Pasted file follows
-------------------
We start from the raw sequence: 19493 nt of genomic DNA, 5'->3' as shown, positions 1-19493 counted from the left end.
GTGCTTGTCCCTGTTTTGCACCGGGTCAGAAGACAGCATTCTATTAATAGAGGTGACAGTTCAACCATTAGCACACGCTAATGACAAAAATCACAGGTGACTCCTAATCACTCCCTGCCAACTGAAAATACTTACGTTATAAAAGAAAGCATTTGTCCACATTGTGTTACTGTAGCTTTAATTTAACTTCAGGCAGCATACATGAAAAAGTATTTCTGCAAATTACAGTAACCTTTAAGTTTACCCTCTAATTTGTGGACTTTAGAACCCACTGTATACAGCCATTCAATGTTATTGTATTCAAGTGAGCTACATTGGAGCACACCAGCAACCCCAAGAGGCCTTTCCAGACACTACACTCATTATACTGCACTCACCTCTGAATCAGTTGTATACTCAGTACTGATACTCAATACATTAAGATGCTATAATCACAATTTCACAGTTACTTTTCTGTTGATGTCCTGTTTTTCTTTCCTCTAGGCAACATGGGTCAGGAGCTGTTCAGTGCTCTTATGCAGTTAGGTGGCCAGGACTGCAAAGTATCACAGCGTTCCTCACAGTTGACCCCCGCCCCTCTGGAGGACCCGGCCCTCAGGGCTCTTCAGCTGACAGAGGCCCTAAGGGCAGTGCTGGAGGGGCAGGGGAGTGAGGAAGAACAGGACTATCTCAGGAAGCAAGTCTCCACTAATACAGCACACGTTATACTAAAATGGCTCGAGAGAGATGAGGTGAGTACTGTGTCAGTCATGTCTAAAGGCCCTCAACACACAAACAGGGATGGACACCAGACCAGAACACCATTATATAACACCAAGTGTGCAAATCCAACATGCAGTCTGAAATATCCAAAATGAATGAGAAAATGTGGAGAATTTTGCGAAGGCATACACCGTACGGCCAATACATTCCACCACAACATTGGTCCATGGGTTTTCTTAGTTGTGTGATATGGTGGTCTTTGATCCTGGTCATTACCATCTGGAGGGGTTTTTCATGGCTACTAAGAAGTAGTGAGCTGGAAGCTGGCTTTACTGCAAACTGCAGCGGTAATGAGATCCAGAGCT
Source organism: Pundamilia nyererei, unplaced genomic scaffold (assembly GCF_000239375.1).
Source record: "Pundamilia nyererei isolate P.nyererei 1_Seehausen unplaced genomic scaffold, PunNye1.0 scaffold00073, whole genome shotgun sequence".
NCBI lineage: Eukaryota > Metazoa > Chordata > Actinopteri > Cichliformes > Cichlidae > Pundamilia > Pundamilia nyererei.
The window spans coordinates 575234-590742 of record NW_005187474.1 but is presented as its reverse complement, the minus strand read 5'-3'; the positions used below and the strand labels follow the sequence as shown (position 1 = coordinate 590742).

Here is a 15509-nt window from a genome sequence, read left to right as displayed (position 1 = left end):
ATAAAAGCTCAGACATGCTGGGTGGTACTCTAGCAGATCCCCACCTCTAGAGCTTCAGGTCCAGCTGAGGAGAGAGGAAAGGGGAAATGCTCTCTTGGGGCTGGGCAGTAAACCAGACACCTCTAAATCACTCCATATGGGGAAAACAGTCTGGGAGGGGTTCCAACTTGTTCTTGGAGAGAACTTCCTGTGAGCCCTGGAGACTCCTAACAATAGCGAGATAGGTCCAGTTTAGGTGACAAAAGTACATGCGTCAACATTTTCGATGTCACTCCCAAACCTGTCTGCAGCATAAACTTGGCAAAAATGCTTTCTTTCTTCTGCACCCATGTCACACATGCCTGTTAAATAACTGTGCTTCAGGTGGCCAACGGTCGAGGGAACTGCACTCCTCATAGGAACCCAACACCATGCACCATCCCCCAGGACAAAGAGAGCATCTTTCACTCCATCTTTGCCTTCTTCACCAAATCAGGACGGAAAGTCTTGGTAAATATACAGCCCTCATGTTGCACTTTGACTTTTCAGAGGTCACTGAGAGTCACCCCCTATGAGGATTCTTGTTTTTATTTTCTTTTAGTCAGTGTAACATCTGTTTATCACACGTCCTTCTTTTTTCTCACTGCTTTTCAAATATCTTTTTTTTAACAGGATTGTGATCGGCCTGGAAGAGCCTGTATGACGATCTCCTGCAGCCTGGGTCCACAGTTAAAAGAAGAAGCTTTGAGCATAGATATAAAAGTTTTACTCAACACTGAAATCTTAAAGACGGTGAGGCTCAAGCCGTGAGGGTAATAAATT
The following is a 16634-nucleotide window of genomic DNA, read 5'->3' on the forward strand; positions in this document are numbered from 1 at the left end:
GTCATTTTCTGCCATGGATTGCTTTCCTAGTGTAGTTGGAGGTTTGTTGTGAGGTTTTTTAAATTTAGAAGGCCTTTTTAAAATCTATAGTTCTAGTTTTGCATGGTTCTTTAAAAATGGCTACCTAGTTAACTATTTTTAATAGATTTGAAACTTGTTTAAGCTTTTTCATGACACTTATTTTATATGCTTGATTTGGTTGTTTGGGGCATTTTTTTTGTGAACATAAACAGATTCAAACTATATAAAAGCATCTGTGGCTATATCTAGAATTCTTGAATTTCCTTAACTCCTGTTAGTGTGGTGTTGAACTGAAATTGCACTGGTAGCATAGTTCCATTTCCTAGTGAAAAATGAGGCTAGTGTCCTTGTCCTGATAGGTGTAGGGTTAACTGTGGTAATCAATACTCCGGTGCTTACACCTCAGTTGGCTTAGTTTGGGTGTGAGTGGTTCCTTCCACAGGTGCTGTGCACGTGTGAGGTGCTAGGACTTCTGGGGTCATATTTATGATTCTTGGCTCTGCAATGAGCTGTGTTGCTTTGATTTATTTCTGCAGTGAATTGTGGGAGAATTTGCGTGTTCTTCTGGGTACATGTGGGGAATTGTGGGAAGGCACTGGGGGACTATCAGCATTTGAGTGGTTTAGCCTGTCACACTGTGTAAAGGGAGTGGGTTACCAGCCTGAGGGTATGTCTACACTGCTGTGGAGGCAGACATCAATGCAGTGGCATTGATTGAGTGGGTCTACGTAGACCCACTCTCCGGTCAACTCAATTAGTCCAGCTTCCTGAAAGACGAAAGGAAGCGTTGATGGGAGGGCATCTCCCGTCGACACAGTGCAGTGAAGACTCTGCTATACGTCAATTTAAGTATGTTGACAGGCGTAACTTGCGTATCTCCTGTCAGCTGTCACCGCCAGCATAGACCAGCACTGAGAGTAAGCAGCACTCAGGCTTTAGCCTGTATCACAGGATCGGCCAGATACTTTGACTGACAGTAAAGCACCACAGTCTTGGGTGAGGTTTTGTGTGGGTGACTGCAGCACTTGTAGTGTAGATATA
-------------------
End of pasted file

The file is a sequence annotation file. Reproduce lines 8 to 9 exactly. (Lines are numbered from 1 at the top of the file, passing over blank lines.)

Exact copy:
ATAAAAGCTCAGACATGCTGGGTGGTACTCTAGCAGATCCCCACCTCTAGAGCTTCAGGTCCAGCTGAGGAGAGAGGAAAGGGGAAATGCTCTCTTGGGGCTGGGCAGTAAACCAGACACCTCTAAATCACTCCATATGGGGAAAACAGTCTGGGAGGGGTTCCAACTTGTTCTTGGAGAGAACTTCCTGTGAGCCCTGGAGACTCCTAACAATAGCGAGATAGGTCCAGTTTAGGTGACAAAAGTACATGCGTCAACATTTTCGATGTCACTCCCAAACCTGTCTGCAGCATAAACTTGGCAAAAATGCTTTCTTTCTTCTGCACCCATGTCACACATGCCTGTTAAATAACTGTGCTTCAGGTGGCCAACGGTCGAGGGAACTGCACTCCTCATAGGAACCCAACACCATGCACCATCCCCCAGGACAAAGAGAGCATCTTTCACTCCATCTTTGCCTTCTTCACCAAATCAGGACGGAAAGTCTTGGTAAATATACAGCCCTCATGTTGCACTTTGACTTTTCAGAGGTCACTGAGAGTCACCCCCTATGAGGATTCTTGTTTTTATTTTCTTTTAGTCAGTGTAACATCTGTTTATCACACGTCCTTCTTTTTTCTCACTGCTTTTCAAATATCTTTTTTTTAACAGGATTGTGATCGGCCTGGAAGAGCCTGTATGACGATCTCCTGCAGCCTGGGTCCACAGTTAAAAGAAGAAGCTTTGAGCATAGATATAAAAGTTTTACTCAACACTGAAATCTTAAAGACGGTGAGGCTCAAGCCGTGAGGGTAATAAATT
The following is a 16634-nucleotide window of genomic DNA, read 5'->3' on the forward strand; positions in this document are numbered from 1 at the left end: